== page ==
2010-06-11-10 Wilms' tumor © Ha www.TheFetus.net
Nguyen Ha, MD.*, Eva Leinart, MD., PhD.**
* Director of Imaging Diagnosis Department, Maternal Tudu Hospital, 284 Cong Quynh St Dist 1, Hochimin City, Vietnam.
** Inner Vision Women's Ultrasound, Nashville, Tennessee, USA.
Wilms' tumor (nephroblastoma) is a embryonal neoplasm consisting of epithelial, stromal and blastemal elements. Not all Wilms' tumors contain all three types of cells. It is very likely a result of abnormal proliferation and differentiation of metanephric blastema. Prenatal occurrence of this tumor is very rare. The incidence of Wilms' tumor is 1:10,000 births. Prenatal occurrence of this tumor is very rare, only 0.16% of all cases of Wilms' tumor.
15 % of cases may have some associated anomalies, such as aniridia, hypospadia, undescended testes and hemihypertrophy. There are certain syndromes associated with Wilms' tumor: Beckwith-Wiedemann, Denys-Drash, WAGR (Wilms tumor, aniridia, genital anomalies, retardation), Frasier, Genitourinary anomalies without renal failure.
Chromosome 11 plays a role in pathogenesis of this tumor, WT1 gene is the only gene which had been identified. 10-15 % of cases are considered to be heritable. Genetic counseling for specific syndrome is appropriate after diagnosing a individual with Wilms' tumor. Prenatal diagnosis for pregnancies which are in 50% risk of inheriting WT1 mutation from their affected parents is possible (amniocentesis or chorionic villus sampling). WT1 mutation of the parent must be known before the testing is performed.
1) Congenital mesoblastic nephroma; this tumor doesn't have a well-defined capsule, can bleed within the normal renal parenchyme, is often associated with increased amount of the amniotic fluid and can cause fetal hydrops.
2) Adrenal neuroblastoma; most common neonatal abdominal tumor, separate from kidney, located in retroperitoneum, heterogeneous with solid and cystic components. Produces catecholamines and their high level in the maternal circulation can cause maternal symptoms.
3) Retroperitoneal teratoma; very rare, cystic appearance.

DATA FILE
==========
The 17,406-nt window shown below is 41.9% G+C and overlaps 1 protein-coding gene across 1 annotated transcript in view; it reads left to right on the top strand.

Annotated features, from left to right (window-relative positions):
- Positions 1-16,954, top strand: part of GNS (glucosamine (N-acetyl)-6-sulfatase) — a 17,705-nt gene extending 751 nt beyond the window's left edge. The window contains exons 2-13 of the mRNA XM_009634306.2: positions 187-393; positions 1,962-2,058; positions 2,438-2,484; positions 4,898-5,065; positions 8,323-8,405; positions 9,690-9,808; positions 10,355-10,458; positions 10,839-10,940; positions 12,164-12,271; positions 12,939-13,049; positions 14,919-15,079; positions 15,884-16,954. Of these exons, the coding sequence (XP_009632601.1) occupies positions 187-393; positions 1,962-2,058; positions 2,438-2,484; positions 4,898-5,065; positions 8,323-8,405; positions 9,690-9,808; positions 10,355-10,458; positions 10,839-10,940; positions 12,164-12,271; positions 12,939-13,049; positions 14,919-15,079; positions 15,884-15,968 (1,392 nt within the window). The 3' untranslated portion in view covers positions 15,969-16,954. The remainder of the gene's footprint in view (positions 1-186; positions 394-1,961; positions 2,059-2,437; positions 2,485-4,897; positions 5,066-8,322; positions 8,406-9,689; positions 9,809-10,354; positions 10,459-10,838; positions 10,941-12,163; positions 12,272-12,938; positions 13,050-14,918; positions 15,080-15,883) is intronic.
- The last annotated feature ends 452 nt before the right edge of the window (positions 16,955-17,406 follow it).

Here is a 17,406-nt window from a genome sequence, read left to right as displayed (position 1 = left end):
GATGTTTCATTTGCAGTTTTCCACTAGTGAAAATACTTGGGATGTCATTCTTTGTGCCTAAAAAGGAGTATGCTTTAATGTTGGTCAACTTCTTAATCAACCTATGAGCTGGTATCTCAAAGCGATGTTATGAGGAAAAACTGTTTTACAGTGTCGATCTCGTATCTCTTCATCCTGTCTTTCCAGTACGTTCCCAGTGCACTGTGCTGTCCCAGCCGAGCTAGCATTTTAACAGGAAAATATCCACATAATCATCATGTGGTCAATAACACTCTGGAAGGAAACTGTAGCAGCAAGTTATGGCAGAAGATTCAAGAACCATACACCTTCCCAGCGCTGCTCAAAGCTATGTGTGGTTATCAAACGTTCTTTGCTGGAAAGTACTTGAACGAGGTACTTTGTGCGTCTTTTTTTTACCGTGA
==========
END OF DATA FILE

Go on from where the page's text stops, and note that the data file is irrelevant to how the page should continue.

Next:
Prognosis depends on stage, histological type and presence of metastases. The treatment of choice are nephrectomy, tumor resection and regional lymph node sampling followed by chemotherapy and/or radiotherapy. Favorable histological type for stages I-III has survival rate around 90% (staging criteria were modified by Children's Oncology Group).
Pregnancy may be complicated by an increased amount of the amniotic fluid and fetal hydrops. This may be lead to a preterm birth or intrauterine fetal demise.
This is a case 28-year-old G1 P0 who was referred to our department at 32 weeks of gestation. Her family and personal history was non-contributive. The ultrasound scan showed a round vascularized mass in the right kidney. There was an increased amount of the amniotic fluid as well, AFI=41 cm. Our differential diagnosis included: Mesoblastic nephroma and Wilms' tumor.
Patient delivered via emergency cesarean section. The ultrasound scan performed after delivery confirmed a kidney tumor. The neonate underwent nephrectomy. The final diagnosis according to the pathologist was Wilms' tumor. The baby is 4 months old at the moment and underwent 6 series of chemotherapy already.
Images 1,2: Image 1 shows a parasagittal section of the fetal abdomen showing the round capsulated cystic lesion in the renal region. Image 2 shows a transverse view of the abdomen with a tumor in the right kidney. Left kidney is of a normal appearance.
Images 3,4: Image 3 shows a transverse view of the kidney tumor. Image 4 shows a vascularization of the tumor.
Images 5,6: Images show a vascularization of the tumor.
Images 7: increased amount of the amniotic fluid.
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